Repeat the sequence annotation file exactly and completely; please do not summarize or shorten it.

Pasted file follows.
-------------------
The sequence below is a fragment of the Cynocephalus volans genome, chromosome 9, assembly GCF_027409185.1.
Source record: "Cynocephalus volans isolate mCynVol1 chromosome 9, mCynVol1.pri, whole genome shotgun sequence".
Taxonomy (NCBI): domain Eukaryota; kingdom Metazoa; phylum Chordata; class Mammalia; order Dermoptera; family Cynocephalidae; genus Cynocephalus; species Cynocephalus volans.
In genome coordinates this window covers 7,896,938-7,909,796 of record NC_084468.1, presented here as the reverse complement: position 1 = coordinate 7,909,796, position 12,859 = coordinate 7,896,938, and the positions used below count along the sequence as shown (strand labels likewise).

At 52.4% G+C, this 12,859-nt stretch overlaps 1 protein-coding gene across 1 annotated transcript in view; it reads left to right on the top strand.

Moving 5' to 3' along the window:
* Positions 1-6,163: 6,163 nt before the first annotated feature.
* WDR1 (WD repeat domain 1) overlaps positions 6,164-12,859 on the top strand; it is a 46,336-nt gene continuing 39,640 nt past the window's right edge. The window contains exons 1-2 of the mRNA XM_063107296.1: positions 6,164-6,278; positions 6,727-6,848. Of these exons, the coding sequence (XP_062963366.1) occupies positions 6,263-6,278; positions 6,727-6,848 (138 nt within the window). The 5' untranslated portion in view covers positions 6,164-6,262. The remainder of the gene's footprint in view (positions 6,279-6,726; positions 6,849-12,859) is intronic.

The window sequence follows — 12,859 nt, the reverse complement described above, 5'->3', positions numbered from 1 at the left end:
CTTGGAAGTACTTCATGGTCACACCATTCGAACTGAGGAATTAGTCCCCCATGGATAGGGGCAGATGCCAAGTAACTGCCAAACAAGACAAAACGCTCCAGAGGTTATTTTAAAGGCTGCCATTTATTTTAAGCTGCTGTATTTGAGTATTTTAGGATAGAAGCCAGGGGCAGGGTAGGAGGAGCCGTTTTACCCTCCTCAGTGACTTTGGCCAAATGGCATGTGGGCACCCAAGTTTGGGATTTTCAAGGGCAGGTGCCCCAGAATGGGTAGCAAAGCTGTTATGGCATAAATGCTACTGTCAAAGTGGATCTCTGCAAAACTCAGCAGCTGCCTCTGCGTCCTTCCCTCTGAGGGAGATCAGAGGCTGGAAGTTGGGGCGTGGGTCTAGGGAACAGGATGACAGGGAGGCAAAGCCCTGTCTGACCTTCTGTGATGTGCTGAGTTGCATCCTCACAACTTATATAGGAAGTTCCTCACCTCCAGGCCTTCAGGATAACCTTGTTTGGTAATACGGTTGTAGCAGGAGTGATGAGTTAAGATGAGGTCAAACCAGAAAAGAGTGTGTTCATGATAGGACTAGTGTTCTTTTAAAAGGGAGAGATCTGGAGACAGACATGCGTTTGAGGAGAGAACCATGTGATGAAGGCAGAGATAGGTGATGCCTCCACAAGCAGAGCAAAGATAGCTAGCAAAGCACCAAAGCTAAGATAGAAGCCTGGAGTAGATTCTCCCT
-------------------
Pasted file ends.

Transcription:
The sequence below is a fragment of the Cynocephalus volans genome, chromosome 9, assembly GCF_027409185.1.
Source record: "Cynocephalus volans isolate mCynVol1 chromosome 9, mCynVol1.pri, whole genome shotgun sequence".
Taxonomy (NCBI): domain Eukaryota; kingdom Metazoa; phylum Chordata; class Mammalia; order Dermoptera; family Cynocephalidae; genus Cynocephalus; species Cynocephalus volans.
In genome coordinates this window covers 7,896,938-7,909,796 of record NC_084468.1, presented here as the reverse complement: position 1 = coordinate 7,909,796, position 12,859 = coordinate 7,896,938, and the positions used below count along the sequence as shown (strand labels likewise).

At 52.4% G+C, this 12,859-nt stretch overlaps 1 protein-coding gene across 1 annotated transcript in view; it reads left to right on the top strand.

Moving 5' to 3' along the window:
* Positions 1-6,163: 6,163 nt before the first annotated feature.
* WDR1 (WD repeat domain 1) overlaps positions 6,164-12,859 on the top strand; it is a 46,336-nt gene continuing 39,640 nt past the window's right edge. The window contains exons 1-2 of the mRNA XM_063107296.1: positions 6,164-6,278; positions 6,727-6,848. Of these exons, the coding sequence (XP_062963366.1) occupies positions 6,263-6,278; positions 6,727-6,848 (138 nt within the window). The 5' untranslated portion in view covers positions 6,164-6,262. The remainder of the gene's footprint in view (positions 6,279-6,726; positions 6,849-12,859) is intronic.

The window sequence follows — 12,859 nt, the reverse complement described above, 5'->3', positions numbered from 1 at the left end:
CTTGGAAGTACTTCATGGTCACACCATTCGAACTGAGGAATTAGTCCCCCATGGATAGGGGCAGATGCCAAGTAACTGCCAAACAAGACAAAACGCTCCAGAGGTTATTTTAAAGGCTGCCATTTATTTTAAGCTGCTGTATTTGAGTATTTTAGGATAGAAGCCAGGGGCAGGGTAGGAGGAGCCGTTTTACCCTCCTCAGTGACTTTGGCCAAATGGCATGTGGGCACCCAAGTTTGGGATTTTCAAGGGCAGGTGCCCCAGAATGGGTAGCAAAGCTGTTATGGCATAAATGCTACTGTCAAAGTGGATCTCTGCAAAACTCAGCAGCTGCCTCTGCGTCCTTCCCTCTGAGGGAGATCAGAGGCTGGAAGTTGGGGCGTGGGTCTAGGGAACAGGATGACAGGGAGGCAAAGCCCTGTCTGACCTTCTGTGATGTGCTGAGTTGCATCCTCACAACTTATATAGGAAGTTCCTCACCTCCAGGCCTTCAGGATAACCTTGTTTGGTAATACGGTTGTAGCAGGAGTGATGAGTTAAGATGAGGTCAAACCAGAAAAGAGTGTGTTCATGATAGGACTAGTGTTCTTTTAAAAGGGAGAGATCTGGAGACAGACATGCGTTTGAGGAGAGAACCATGTGATGAAGGCAGAGATAGGTGATGCCTCCACAAGCAGAGCAAAGATAGCTAGCAAAGCACCAAAGCTAAGATAGAAGCCTGGAGTAGATTCTCCCT